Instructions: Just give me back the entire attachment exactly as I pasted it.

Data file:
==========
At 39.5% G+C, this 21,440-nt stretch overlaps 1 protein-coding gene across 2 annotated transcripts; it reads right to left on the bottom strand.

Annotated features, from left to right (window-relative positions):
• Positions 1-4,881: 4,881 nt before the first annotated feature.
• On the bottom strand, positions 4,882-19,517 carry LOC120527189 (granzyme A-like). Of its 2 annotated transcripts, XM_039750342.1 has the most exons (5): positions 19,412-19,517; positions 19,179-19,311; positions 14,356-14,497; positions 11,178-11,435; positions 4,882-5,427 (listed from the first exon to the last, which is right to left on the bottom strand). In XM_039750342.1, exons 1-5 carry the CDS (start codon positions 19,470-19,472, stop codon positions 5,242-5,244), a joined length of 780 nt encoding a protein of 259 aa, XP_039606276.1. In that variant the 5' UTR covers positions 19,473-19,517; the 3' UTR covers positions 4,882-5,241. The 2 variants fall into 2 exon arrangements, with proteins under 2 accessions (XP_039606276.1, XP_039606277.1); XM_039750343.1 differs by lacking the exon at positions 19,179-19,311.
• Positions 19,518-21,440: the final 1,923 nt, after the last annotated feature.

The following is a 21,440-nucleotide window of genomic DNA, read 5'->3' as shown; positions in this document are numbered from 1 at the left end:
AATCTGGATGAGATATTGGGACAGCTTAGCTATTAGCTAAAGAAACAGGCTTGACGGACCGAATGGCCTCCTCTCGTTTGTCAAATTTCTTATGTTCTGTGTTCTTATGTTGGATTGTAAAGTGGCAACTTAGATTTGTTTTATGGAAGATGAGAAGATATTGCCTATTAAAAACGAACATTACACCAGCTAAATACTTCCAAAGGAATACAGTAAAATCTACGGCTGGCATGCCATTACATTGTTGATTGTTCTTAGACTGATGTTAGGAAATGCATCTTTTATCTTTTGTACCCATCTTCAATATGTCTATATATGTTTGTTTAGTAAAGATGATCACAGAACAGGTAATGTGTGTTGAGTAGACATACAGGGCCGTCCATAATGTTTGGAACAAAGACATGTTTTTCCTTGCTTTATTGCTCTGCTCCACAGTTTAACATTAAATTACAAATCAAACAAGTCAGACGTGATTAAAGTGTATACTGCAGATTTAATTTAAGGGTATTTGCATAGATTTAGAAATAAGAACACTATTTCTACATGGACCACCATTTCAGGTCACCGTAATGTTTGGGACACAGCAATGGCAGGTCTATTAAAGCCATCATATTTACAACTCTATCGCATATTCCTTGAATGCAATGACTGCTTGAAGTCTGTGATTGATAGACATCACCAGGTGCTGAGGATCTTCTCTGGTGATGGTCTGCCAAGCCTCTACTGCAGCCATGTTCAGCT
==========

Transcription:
At 39.5% G+C, this 21,440-nt stretch overlaps 1 protein-coding gene across 2 annotated transcripts; it reads right to left on the bottom strand.

Annotated features, from left to right (window-relative positions):
• Positions 1-4,881: 4,881 nt before the first annotated feature.
• On the bottom strand, positions 4,882-19,517 carry LOC120527189 (granzyme A-like). Of its 2 annotated transcripts, XM_039750342.1 has the most exons (5): positions 19,412-19,517; positions 19,179-19,311; positions 14,356-14,497; positions 11,178-11,435; positions 4,882-5,427 (listed from the first exon to the last, which is right to left on the bottom strand). In XM_039750342.1, exons 1-5 carry the CDS (start codon positions 19,470-19,472, stop codon positions 5,242-5,244), a joined length of 780 nt encoding a protein of 259 aa, XP_039606276.1. In that variant the 5' UTR covers positions 19,473-19,517; the 3' UTR covers positions 4,882-5,241. The 2 variants fall into 2 exon arrangements, with proteins under 2 accessions (XP_039606276.1, XP_039606277.1); XM_039750343.1 differs by lacking the exon at positions 19,179-19,311.
• Positions 19,518-21,440: the final 1,923 nt, after the last annotated feature.

The following is a 21,440-nucleotide window of genomic DNA, read 5'->3' as shown; positions in this document are numbered from 1 at the left end:
AATCTGGATGAGATATTGGGACAGCTTAGCTATTAGCTAAAGAAACAGGCTTGACGGACCGAATGGCCTCCTCTCGTTTGTCAAATTTCTTATGTTCTGTGTTCTTATGTTGGATTGTAAAGTGGCAACTTAGATTTGTTTTATGGAAGATGAGAAGATATTGCCTATTAAAAACGAACATTACACCAGCTAAATACTTCCAAAGGAATACAGTAAAATCTACGGCTGGCATGCCATTACATTGTTGATTGTTCTTAGACTGATGTTAGGAAATGCATCTTTTATCTTTTGTACCCATCTTCAATATGTCTATATATGTTTGTTTAGTAAAGATGATCACAGAACAGGTAATGTGTGTTGAGTAGACATACAGGGCCGTCCATAATGTTTGGAACAAAGACATGTTTTTCCTTGCTTTATTGCTCTGCTCCACAGTTTAACATTAAATTACAAATCAAACAAGTCAGACGTGATTAAAGTGTATACTGCAGATTTAATTTAAGGGTATTTGCATAGATTTAGAAATAAGAACACTATTTCTACATGGACCACCATTTCAGGTCACCGTAATGTTTGGGACACAGCAATGGCAGGTCTATTAAAGCCATCATATTTACAACTCTATCGCATATTCCTTGAATGCAATGACTGCTTGAAGTCTGTGATTGATAGACATCACCAGGTGCTGAGGATCTTCTCTGGTGATGGTCTGCCAAGCCTCTACTGCAGCCATGTTCAGCT